Forum for Science, Industry and Business

Sponsored by:     3M 
Search our Site:

 

Decompression-driven crystallization warms pathway for volcanic eruptions

11.09.2006
Mount St. Helens data will improve volcanic monitoring worldwide

The reason may be counter-intuitive, but the more magma crystallizes, the hotter it gets and the more likely a volcano will erupt, according to a team of scientists that includes a University of Oregon geologist. The knowledge likely will aid monitoring of conditions at Mount St. Helens and other volcanic hot spots around the world.

Reporting in the Sept. 7 issue of the journal Nature, the researchers show that rapid crystallization of magma within one to two kilometers of the surface (about one-half to one mile) causes magma to heat up to as much as 100 degrees Celsius (212 degrees Fahrenheit).

"While this sort of heating has been expected in theory, we are the first to show that we can measure it," said Katharine Cashman, a professor of geologic sciences at the University of Oregon. "These results have important consequences for models of magma ascent beneath volcanoes, as increasing the melt temperatures causes the melt viscosity to decrease so that it can flow more easily, like heating up a jar of honey to allow the honey to flow out of the jar."

Explosive volcanic eruptions are fueled by the escape of volcanic gases from magma stored in underground reservoirs and pipes several kilometers below the surface. Predicting such eruptions requires a real-time knowledge of just where the magma is at any one time and what it is doing.

"This work is now being used to gauge the direction of the volcanic activity currently happening at Mount St. Helens and could be applied to any active volcano for which monitoring and petrological records are available," said Jon Blundy, professor of earth sciences at the University of Bristol (United Kingdom), in a news release.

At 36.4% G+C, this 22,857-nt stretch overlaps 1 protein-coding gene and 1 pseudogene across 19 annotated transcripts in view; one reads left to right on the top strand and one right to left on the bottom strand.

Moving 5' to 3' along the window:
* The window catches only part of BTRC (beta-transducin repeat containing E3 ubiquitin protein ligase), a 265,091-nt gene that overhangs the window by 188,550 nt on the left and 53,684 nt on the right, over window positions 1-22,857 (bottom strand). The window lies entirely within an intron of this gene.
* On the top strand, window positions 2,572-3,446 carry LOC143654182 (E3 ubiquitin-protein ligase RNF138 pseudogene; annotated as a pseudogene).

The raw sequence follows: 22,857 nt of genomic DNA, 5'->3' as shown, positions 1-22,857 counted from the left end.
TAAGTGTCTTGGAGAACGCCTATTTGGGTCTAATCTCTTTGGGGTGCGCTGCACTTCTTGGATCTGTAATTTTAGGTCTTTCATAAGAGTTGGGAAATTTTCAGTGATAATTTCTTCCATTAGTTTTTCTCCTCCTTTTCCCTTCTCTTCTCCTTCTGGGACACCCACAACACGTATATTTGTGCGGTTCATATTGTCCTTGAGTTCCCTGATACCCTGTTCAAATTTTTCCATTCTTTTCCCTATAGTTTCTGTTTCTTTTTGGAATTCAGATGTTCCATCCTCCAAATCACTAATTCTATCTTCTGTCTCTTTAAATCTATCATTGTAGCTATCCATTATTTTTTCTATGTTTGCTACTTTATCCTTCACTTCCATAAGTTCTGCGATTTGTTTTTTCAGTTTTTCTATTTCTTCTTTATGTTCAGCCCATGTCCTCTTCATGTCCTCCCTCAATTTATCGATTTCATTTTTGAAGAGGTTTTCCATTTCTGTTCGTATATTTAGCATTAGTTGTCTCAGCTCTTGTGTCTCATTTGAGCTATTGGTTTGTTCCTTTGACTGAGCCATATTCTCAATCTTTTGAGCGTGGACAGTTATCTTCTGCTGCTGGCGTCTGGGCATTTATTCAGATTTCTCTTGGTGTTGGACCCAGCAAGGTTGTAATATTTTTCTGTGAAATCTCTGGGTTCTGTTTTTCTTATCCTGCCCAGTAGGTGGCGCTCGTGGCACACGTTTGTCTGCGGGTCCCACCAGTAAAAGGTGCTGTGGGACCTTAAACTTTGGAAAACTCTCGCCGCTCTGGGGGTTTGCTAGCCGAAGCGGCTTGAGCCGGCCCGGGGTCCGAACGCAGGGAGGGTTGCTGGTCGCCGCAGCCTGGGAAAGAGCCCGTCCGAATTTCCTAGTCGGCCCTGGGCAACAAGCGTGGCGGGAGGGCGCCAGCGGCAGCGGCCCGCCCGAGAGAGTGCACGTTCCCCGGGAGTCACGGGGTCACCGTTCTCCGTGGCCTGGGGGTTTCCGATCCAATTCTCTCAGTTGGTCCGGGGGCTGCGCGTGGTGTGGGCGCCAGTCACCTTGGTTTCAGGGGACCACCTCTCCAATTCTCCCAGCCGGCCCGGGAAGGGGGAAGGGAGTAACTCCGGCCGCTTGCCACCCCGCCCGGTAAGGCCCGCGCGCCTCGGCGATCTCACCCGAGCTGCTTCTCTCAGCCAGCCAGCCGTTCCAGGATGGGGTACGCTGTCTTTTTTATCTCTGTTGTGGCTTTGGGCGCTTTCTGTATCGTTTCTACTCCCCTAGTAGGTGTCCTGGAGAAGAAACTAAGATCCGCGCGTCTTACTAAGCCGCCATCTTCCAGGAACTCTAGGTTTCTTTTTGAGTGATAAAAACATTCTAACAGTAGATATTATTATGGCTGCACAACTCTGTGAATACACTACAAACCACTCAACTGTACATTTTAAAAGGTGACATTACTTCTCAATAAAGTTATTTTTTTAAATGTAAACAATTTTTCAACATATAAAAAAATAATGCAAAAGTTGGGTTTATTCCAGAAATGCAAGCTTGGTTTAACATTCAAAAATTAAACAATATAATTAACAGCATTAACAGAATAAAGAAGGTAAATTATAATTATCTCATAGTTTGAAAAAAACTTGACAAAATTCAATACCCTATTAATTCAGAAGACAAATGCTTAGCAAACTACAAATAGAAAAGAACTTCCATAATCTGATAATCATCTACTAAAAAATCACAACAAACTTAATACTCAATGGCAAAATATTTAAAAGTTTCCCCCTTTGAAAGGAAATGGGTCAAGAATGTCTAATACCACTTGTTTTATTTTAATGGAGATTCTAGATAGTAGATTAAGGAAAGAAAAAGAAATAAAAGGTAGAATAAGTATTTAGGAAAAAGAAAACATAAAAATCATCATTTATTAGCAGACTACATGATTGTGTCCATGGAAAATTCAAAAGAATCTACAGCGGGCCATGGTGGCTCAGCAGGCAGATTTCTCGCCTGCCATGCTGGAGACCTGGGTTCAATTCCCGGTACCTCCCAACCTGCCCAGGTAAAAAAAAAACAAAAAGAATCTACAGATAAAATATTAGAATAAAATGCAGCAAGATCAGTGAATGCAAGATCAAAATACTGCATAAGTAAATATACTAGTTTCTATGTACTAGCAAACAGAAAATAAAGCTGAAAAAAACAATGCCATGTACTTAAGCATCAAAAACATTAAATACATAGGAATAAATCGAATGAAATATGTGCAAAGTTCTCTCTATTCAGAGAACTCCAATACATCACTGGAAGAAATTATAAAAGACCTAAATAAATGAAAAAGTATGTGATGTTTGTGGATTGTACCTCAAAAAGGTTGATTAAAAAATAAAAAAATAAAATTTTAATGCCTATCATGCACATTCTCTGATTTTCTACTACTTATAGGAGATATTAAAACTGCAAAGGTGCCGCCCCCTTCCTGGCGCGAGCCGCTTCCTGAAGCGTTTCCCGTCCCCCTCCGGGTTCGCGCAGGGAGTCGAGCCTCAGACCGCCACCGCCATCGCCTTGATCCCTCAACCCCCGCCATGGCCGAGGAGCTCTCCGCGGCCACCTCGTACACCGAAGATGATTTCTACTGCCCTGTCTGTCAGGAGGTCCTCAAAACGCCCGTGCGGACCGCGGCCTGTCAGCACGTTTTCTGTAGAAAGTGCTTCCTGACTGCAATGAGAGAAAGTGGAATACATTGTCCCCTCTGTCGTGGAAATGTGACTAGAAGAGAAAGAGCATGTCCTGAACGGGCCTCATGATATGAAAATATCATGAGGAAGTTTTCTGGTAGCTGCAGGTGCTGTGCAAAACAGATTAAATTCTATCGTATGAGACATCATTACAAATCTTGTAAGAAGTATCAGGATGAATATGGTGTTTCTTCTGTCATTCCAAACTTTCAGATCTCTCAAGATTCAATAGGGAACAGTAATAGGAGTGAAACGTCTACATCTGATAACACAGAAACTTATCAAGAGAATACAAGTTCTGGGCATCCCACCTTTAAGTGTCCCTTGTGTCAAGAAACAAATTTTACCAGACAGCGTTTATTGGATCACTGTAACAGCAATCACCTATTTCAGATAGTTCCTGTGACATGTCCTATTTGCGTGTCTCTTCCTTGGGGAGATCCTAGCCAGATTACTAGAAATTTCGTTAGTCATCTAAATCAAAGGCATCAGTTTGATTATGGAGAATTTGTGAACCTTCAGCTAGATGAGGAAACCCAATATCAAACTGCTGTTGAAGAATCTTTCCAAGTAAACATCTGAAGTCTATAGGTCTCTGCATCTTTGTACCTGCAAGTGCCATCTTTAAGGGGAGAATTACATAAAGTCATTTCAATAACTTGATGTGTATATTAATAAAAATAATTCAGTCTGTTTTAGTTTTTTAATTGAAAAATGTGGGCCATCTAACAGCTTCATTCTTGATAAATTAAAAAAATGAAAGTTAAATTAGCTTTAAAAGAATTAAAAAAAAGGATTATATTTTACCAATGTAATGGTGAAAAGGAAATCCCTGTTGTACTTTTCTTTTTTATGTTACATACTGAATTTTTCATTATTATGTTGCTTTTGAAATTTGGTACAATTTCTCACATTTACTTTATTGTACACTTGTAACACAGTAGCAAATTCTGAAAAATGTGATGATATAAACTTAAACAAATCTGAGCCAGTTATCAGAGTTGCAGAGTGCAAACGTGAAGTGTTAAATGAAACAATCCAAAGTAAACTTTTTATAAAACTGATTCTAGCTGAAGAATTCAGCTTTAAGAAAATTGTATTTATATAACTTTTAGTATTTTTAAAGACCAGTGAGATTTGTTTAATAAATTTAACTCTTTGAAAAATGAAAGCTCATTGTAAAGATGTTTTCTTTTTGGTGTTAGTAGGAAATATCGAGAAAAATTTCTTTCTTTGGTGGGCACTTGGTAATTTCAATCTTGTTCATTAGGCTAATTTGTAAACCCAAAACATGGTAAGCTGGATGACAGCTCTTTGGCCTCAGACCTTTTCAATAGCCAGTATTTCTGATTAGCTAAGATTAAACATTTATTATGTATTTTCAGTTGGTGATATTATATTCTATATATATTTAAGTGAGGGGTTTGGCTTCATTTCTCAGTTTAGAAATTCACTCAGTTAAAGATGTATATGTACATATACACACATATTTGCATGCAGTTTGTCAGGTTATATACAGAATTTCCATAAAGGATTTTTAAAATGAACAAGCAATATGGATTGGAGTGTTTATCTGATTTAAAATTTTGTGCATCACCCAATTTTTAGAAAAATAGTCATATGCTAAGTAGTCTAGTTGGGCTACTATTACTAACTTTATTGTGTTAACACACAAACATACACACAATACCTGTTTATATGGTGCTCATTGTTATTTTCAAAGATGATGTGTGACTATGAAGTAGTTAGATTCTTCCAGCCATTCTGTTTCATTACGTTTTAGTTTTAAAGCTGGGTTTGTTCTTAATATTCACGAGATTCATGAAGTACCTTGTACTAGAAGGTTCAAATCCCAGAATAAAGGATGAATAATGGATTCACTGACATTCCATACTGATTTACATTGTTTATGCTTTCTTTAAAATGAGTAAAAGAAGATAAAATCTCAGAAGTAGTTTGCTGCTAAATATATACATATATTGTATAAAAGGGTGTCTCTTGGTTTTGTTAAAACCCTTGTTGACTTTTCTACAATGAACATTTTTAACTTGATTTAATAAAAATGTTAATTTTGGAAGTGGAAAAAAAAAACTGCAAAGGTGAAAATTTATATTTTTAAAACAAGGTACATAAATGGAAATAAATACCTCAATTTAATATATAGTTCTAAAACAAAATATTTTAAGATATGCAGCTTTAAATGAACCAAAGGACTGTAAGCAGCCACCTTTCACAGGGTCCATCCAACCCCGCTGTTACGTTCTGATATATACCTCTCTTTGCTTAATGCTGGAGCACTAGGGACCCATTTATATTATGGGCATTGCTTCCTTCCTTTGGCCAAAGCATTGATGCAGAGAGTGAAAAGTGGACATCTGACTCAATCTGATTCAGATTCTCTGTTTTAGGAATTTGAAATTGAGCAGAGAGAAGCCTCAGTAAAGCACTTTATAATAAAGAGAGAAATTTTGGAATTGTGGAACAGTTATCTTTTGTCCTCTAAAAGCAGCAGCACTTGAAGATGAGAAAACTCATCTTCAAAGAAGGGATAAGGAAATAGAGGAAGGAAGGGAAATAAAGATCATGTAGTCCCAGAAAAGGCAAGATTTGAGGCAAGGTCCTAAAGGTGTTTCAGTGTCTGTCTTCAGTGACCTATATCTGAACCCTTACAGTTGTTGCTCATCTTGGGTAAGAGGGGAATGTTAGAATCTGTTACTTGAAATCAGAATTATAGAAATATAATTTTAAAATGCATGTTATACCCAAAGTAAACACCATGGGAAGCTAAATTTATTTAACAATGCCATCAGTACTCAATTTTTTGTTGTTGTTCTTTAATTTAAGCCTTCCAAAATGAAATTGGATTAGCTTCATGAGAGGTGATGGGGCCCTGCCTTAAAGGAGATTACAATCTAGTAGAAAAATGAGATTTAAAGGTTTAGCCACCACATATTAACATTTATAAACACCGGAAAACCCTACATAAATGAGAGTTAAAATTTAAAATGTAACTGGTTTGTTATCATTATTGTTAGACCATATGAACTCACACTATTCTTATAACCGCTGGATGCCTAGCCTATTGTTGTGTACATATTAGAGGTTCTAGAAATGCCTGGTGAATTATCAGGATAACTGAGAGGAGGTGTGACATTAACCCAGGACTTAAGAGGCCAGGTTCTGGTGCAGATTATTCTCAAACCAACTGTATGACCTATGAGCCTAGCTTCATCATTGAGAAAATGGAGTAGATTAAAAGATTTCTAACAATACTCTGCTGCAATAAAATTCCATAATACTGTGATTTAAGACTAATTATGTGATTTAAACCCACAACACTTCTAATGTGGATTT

Cashman and Blundy have now collaborated since 1998, when Blundy took a sabbatical at the University of Oregon, on four published studies on Mount St. Helens, located 53 miles northeast of Portland, Ore. Cashman has studied the volcano and similar ones elsewhere for more than a decade.

The latest study was a follow-up to one Blundy and Cashman published in Geology last year (October 2005), in which they used small pockets of melt that get trapped in crystals as they expand to demonstrate that the crystals grow by decompression as magma rises toward the surface. That paper also showed that these crystals grow rapidly, in months rather than years. The new study refined their conclusions in Geology by using experimental calibrations to show the rapid heating as magma nears the surface.

"This may sound counter-intuitive, but think about the need to add heat to something to melt it," Cashman said.

In this follow-up study to last year's report, the researchers were able to reconstruct changes in pressure, temperature and crystallization that occur in magma before an eruption. They showed that as pressure decreases, crystallinity increases; the more magma crystallizes, the hotter it gets.

The finding that a drop in pressure rather than a loss of heat to surrounding rocks, as previously thought, means that there are more possibilities for eruption dynamics, the researchers concluded.

If ascending magma is able to heat itself up simply by crystallizing, they report, it may provide an important trigger for eruption without the need to invoke an extraneous heat source such as a shot of hotter magma from deep below the surface. The new findings also suggest the possibility that volcanic crystals grow in response to decompression by heating on an unexpectedly short timescale of several years, a period during which volcanoes can be more effectively monitored.

Jim Barlow | EurekAlert!
Further information:
http://www.uoregon.edu

More articles from Earth Sciences:

nachricht In times of climate change: What a lake’s colour can tell about its condition
21.09.2017 | Leibniz-Institut für Gewässerökologie und Binnenfischerei (IGB)

nachricht Did marine sponges trigger the ‘Cambrian explosion’ through ‘ecosystem engineering’?
21.09.2017 | Helmholtz-Zentrum Potsdam - Deutsches GeoForschungsZentrum GFZ